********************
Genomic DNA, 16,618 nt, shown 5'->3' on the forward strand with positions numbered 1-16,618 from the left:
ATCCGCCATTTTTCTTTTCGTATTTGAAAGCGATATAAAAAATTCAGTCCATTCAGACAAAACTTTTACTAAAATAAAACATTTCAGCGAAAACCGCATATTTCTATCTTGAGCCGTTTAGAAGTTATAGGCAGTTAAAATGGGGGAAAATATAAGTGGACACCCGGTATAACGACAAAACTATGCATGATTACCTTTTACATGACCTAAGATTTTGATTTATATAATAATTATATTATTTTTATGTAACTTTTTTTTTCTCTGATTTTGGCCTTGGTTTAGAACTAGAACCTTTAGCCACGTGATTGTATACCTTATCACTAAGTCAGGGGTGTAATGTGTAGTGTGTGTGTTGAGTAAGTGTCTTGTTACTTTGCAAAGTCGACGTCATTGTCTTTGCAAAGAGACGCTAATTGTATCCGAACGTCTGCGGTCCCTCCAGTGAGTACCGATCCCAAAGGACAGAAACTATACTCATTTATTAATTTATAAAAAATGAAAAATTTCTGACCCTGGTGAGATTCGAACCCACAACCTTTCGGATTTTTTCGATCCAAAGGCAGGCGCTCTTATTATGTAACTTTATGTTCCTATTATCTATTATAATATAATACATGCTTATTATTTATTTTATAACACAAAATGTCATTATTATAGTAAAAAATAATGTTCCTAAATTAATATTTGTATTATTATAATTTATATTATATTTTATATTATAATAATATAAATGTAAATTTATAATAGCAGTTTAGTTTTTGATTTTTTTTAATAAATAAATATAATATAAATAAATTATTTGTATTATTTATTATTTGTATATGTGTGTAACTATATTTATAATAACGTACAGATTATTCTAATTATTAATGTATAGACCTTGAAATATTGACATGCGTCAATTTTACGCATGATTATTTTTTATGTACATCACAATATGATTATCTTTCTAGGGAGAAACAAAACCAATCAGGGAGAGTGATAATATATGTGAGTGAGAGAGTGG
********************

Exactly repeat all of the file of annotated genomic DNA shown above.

Genomic DNA, 16,618 nt, shown 5'->3' on the forward strand with positions numbered 1-16,618 from the left:
ATCCGCCATTTTTCTTTTCGTATTTGAAAGCGATATAAAAAATTCAGTCCATTCAGACAAAACTTTTACTAAAATAAAACATTTCAGCGAAAACCGCATATTTCTATCTTGAGCCGTTTAGAAGTTATAGGCAGTTAAAATGGGGGAAAATATAAGTGGACACCCGGTATAACGACAAAACTATGCATGATTACCTTTTACATGACCTAAGATTTTGATTTATATAATAATTATATTATTTTTATGTAACTTTTTTTTTCTCTGATTTTGGCCTTGGTTTAGAACTAGAACCTTTAGCCACGTGATTGTATACCTTATCACTAAGTCAGGGGTGTAATGTGTAGTGTGTGTGTTGAGTAAGTGTCTTGTTACTTTGCAAAGTCGACGTCATTGTCTTTGCAAAGAGACGCTAATTGTATCCGAACGTCTGCGGTCCCTCCAGTGAGTACCGATCCCAAAGGACAGAAACTATACTCATTTATTAATTTATAAAAAATGAAAAATTTCTGACCCTGGTGAGATTCGAACCCACAACCTTTCGGATTTTTTCGATCCAAAGGCAGGCGCTCTTATTATGTAACTTTATGTTCCTATTATCTATTATAATATAATACATGCTTATTATTTATTTTATAACACAAAATGTCATTATTATAGTAAAAAATAATGTTCCTAAATTAATATTTGTATTATTATAATTTATATTATATTTTATATTATAATAATATAAATGTAAATTTATAATAGCAGTTTAGTTTTTGATTTTTTTTAATAAATAAATATAATATAAATAAATTATTTGTATTATTTATTATTTGTATATGTGTGTAACTATATTTATAATAACGTACAGATTATTCTAATTATTAATGTATAGACCTTGAAATATTGACATGCGTCAATTTTACGCATGATTATTTTTTATGTACATCACAATATGATTATCTTTCTAGGGAGAAACAAAACCAATCAGGGAGAGTGATAATATATGTGAGTGAGAGAGTGG